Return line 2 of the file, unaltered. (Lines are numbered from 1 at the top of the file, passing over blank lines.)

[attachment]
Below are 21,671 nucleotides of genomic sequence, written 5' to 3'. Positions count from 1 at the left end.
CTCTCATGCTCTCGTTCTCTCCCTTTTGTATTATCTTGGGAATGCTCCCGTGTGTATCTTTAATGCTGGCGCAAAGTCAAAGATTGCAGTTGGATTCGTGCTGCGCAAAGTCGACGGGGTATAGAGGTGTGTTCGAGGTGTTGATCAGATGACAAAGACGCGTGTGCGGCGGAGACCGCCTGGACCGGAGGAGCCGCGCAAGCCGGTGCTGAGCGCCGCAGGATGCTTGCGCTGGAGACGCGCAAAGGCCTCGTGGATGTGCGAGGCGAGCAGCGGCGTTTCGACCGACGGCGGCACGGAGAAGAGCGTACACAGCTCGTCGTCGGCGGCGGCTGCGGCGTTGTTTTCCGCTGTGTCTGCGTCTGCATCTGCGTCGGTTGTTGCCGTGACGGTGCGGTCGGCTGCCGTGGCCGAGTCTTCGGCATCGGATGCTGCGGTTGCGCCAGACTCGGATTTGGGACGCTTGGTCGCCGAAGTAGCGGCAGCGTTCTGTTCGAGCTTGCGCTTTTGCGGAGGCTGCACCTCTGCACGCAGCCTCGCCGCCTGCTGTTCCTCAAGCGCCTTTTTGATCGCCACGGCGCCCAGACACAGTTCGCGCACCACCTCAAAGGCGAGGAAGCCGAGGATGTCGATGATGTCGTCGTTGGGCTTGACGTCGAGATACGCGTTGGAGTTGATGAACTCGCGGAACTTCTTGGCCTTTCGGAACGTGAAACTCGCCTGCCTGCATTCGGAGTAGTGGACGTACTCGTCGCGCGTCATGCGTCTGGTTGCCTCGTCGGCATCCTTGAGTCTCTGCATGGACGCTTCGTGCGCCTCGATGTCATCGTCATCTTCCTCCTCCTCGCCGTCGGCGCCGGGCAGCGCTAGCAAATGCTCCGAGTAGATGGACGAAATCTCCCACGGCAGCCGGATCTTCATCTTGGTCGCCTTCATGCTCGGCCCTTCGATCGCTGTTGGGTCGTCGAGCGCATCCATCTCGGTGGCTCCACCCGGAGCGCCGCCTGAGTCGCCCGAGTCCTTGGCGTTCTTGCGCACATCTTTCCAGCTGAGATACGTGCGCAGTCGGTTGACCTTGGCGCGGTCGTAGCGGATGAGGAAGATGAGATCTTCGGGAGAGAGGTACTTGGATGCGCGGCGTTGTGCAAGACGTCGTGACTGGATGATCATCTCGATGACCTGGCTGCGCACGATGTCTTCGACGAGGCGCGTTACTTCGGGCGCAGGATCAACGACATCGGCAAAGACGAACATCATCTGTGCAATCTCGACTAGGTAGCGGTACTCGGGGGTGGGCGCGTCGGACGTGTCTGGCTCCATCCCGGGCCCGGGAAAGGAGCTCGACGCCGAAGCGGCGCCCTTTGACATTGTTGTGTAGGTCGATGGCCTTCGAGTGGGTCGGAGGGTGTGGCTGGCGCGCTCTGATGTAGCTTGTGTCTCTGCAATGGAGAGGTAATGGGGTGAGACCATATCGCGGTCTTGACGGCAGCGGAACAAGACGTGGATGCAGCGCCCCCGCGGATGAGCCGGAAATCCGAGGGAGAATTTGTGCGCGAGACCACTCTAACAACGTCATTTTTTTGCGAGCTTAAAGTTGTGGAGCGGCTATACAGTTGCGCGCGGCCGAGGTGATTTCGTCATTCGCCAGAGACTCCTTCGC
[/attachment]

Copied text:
CTCTCATGCTCTCGTTCTCTCCCTTTTGTATTATCTTGGGAATGCTCCCGTGTGTATCTTTAATGCTGGCGCAAAGTCAAAGATTGCAGTTGGATTCGTGCTGCGCAAAGTCGACGGGGTATAGAGGTGTGTTCGAGGTGTTGATCAGATGACAAAGACGCGTGTGCGGCGGAGACCGCCTGGACCGGAGGAGCCGCGCAAGCCGGTGCTGAGCGCCGCAGGATGCTTGCGCTGGAGACGCGCAAAGGCCTCGTGGATGTGCGAGGCGAGCAGCGGCGTTTCGACCGACGGCGGCACGGAGAAGAGCGTACACAGCTCGTCGTCGGCGGCGGCTGCGGCGTTGTTTTCCGCTGTGTCTGCGTCTGCATCTGCGTCGGTTGTTGCCGTGACGGTGCGGTCGGCTGCCGTGGCCGAGTCTTCGGCATCGGATGCTGCGGTTGCGCCAGACTCGGATTTGGGACGCTTGGTCGCCGAAGTAGCGGCAGCGTTCTGTTCGAGCTTGCGCTTTTGCGGAGGCTGCACCTCTGCACGCAGCCTCGCCGCCTGCTGTTCCTCAAGCGCCTTTTTGATCGCCACGGCGCCCAGACACAGTTCGCGCACCACCTCAAAGGCGAGGAAGCCGAGGATGTCGATGATGTCGTCGTTGGGCTTGACGTCGAGATACGCGTTGGAGTTGATGAACTCGCGGAACTTCTTGGCCTTTCGGAACGTGAAACTCGCCTGCCTGCATTCGGAGTAGTGGACGTACTCGTCGCGCGTCATGCGTCTGGTTGCCTCGTCGGCATCCTTGAGTCTCTGCATGGACGCTTCGTGCGCCTCGATGTCATCGTCATCTTCCTCCTCCTCGCCGTCGGCGCCGGGCAGCGCTAGCAAATGCTCCGAGTAGATGGACGAAATCTCCCACGGCAGCCGGATCTTCATCTTGGTCGCCTTCATGCTCGGCCCTTCGATCGCTGTTGGGTCGTCGAGCGCATCCATCTCGGTGGCTCCACCCGGAGCGCCGCCTGAGTCGCCCGAGTCCTTGGCGTTCTTGCGCACATCTTTCCAGCTGAGATACGTGCGCAGTCGGTTGACCTTGGCGCGGTCGTAGCGGATGAGGAAGATGAGATCTTCGGGAGAGAGGTACTTGGATGCGCGGCGTTGTGCAAGACGTCGTGACTGGATGATCATCTCGATGACCTGGCTGCGCACGATGTCTTCGACGAGGCGCGTTACTTCGGGCGCAGGATCAACGACATCGGCAAAGACGAACATCATCTGTGCAATCTCGACTAGGTAGCGGTACTCGGGGGTGGGCGCGTCGGACGTGTCTGGCTCCATCCCGGGCCCGGGAAAGGAGCTCGACGCCGAAGCGGCGCCCTTTGACATTGTTGTGTAGGTCGATGGCCTTCGAGTGGGTCGGAGGGTGTGGCTGGCGCGCTCTGATGTAGCTTGTGTCTCTGCAATGGAGAGGTAATGGGGTGAGACCATATCGCGGTCTTGACGGCAGCGGAACAAGACGTGGATGCAGCGCCCCCGCGGATGAGCCGGAAATCCGAGGGAGAATTTGTGCGCGAGACCACTCTAACAACGTCATTTTTTTGCGAGCTTAAAGTTGTGGAGCGGCTATACAGTTGCGCGCGGCCGAGGTGATTTCGTCATTCGCCAGAGACTCCTTCGC